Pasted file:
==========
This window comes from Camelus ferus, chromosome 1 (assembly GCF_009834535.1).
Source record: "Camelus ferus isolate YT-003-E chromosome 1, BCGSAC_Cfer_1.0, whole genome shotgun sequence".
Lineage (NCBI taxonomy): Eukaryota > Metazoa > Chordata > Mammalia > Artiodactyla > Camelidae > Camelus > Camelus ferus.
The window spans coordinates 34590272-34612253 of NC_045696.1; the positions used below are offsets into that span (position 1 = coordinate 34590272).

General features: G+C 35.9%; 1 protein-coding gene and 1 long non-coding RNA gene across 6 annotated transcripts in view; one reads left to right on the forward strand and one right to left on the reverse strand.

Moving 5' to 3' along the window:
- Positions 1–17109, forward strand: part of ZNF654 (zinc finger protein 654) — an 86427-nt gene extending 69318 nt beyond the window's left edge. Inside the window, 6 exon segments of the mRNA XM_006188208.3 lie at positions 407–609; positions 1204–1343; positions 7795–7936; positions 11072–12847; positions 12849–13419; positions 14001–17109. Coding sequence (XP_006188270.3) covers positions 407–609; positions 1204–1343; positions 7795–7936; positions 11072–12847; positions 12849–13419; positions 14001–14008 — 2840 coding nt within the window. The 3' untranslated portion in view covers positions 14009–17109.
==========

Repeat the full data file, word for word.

This window comes from Camelus ferus, chromosome 1 (assembly GCF_009834535.1).
Source record: "Camelus ferus isolate YT-003-E chromosome 1, BCGSAC_Cfer_1.0, whole genome shotgun sequence".
Lineage (NCBI taxonomy): Eukaryota > Metazoa > Chordata > Mammalia > Artiodactyla > Camelidae > Camelus > Camelus ferus.
The window spans coordinates 34590272-34612253 of NC_045696.1; the positions used below are offsets into that span (position 1 = coordinate 34590272).

General features: G+C 35.9%; 1 protein-coding gene and 1 long non-coding RNA gene across 6 annotated transcripts in view; one reads left to right on the forward strand and one right to left on the reverse strand.

Moving 5' to 3' along the window:
- Positions 1–17109, forward strand: part of ZNF654 (zinc finger protein 654) — an 86427-nt gene extending 69318 nt beyond the window's left edge. Inside the window, 6 exon segments of the mRNA XM_006188208.3 lie at positions 407–609; positions 1204–1343; positions 7795–7936; positions 11072–12847; positions 12849–13419; positions 14001–17109. Coding sequence (XP_006188270.3) covers positions 407–609; positions 1204–1343; positions 7795–7936; positions 11072–12847; positions 12849–13419; positions 14001–14008 — 2840 coding nt within the window. The 3' untranslated portion in view covers positions 14009–17109.